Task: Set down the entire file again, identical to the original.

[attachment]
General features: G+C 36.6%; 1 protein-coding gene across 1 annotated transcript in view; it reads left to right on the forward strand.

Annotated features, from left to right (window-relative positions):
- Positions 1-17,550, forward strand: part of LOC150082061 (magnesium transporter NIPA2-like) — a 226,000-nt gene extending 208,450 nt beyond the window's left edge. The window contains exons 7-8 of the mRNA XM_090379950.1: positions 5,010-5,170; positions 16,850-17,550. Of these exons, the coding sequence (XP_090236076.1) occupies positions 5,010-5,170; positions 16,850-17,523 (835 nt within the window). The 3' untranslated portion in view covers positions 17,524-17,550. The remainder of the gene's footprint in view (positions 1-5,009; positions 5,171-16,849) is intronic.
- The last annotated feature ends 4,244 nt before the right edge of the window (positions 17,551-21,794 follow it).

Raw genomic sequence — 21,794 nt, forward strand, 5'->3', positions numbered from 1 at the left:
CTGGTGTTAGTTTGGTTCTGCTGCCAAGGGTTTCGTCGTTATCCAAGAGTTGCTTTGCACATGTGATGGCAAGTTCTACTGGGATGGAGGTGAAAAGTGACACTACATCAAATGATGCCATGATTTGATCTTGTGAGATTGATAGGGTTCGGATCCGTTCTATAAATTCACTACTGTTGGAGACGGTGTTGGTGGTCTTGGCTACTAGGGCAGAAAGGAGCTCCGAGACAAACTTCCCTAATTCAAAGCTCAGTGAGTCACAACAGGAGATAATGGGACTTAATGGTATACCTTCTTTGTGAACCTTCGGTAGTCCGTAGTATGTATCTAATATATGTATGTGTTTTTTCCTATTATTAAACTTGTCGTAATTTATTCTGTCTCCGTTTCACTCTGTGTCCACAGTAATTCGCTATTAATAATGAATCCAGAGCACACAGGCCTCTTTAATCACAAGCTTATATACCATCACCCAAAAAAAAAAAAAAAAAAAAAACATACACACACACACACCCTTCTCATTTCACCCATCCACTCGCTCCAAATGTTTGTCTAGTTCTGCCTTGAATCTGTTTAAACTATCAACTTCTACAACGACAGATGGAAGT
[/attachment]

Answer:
General features: G+C 36.6%; 1 protein-coding gene across 1 annotated transcript in view; it reads left to right on the forward strand.

Annotated features, from left to right (window-relative positions):
- Positions 1-17,550, forward strand: part of LOC150082061 (magnesium transporter NIPA2-like) — a 226,000-nt gene extending 208,450 nt beyond the window's left edge. The window contains exons 7-8 of the mRNA XM_090379950.1: positions 5,010-5,170; positions 16,850-17,550. Of these exons, the coding sequence (XP_090236076.1) occupies positions 5,010-5,170; positions 16,850-17,523 (835 nt within the window). The 3' untranslated portion in view covers positions 17,524-17,550. The remainder of the gene's footprint in view (positions 1-5,009; positions 5,171-16,849) is intronic.
- The last annotated feature ends 4,244 nt before the right edge of the window (positions 17,551-21,794 follow it).

Raw genomic sequence — 21,794 nt, forward strand, 5'->3', positions numbered from 1 at the left:
CTGGTGTTAGTTTGGTTCTGCTGCCAAGGGTTTCGTCGTTATCCAAGAGTTGCTTTGCACATGTGATGGCAAGTTCTACTGGGATGGAGGTGAAAAGTGACACTACATCAAATGATGCCATGATTTGATCTTGTGAGATTGATAGGGTTCGGATCCGTTCTATAAATTCACTACTGTTGGAGACGGTGTTGGTGGTCTTGGCTACTAGGGCAGAAAGGAGCTCCGAGACAAACTTCCCTAATTCAAAGCTCAGTGAGTCACAACAGGAGATAATGGGACTTAATGGTATACCTTCTTTGTGAACCTTCGGTAGTCCGTAGTATGTATCTAATATATGTATGTGTTTTTTCCTATTATTAAACTTGTCGTAATTTATTCTGTCTCCGTTTCACTCTGTGTCCACAGTAATTCGCTATTAATAATGAATCCAGAGCACACAGGCCTCTTTAATCACAAGCTTATATACCATCACCCAAAAAAAAAAAAAAAAAAAAAACATACACACACACACACCCTTCTCATTTCACCCATCCACTCGCTCCAAATGTTTGTCTAGTTCTGCCTTGAATCTGTTTAAACTATCAACTTCTACAACGACAGATGGAAGT